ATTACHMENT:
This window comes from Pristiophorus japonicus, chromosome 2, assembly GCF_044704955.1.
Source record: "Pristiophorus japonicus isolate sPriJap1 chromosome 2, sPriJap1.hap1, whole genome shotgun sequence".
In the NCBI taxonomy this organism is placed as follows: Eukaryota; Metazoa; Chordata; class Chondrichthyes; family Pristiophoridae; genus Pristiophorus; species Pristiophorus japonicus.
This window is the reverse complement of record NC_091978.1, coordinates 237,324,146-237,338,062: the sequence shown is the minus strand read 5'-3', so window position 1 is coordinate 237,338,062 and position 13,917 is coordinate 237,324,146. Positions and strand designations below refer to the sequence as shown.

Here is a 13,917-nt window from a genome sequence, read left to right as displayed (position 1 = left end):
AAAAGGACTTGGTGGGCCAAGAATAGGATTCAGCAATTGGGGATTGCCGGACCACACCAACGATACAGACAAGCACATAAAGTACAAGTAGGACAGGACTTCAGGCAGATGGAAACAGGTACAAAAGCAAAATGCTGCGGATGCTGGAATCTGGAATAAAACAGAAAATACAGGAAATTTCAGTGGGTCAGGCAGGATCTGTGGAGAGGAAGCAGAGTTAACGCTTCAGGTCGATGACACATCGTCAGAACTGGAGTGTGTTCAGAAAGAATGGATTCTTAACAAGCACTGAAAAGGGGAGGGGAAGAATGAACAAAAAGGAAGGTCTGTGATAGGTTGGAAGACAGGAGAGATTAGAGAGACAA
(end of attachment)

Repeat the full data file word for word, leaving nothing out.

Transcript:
This window comes from Pristiophorus japonicus, chromosome 2, assembly GCF_044704955.1.
Source record: "Pristiophorus japonicus isolate sPriJap1 chromosome 2, sPriJap1.hap1, whole genome shotgun sequence".
In the NCBI taxonomy this organism is placed as follows: Eukaryota; Metazoa; Chordata; class Chondrichthyes; family Pristiophoridae; genus Pristiophorus; species Pristiophorus japonicus.
This window is the reverse complement of record NC_091978.1, coordinates 237,324,146-237,338,062: the sequence shown is the minus strand read 5'-3', so window position 1 is coordinate 237,338,062 and position 13,917 is coordinate 237,324,146. Positions and strand designations below refer to the sequence as shown.

Here is a 13,917-nt window from a genome sequence, read left to right as displayed (position 1 = left end):
AAAAGGACTTGGTGGGCCAAGAATAGGATTCAGCAATTGGGGATTGCCGGACCACACCAACGATACAGACAAGCACATAAAGTACAAGTAGGACAGGACTTCAGGCAGATGGAAACAGGTACAAAAGCAAAATGCTGCGGATGCTGGAATCTGGAATAAAACAGAAAATACAGGAAATTTCAGTGGGTCAGGCAGGATCTGTGGAGAGGAAGCAGAGTTAACGCTTCAGGTCGATGACACATCGTCAGAACTGGAGTGTGTTCAGAAAGAATGGATTCTTAACAAGCACTGAAAAGGGGAGGGGAAGAATGAACAAAAAGGAAGGTCTGTGATAGGTTGGAAGACAGGAGAGATTAGAGAGACAA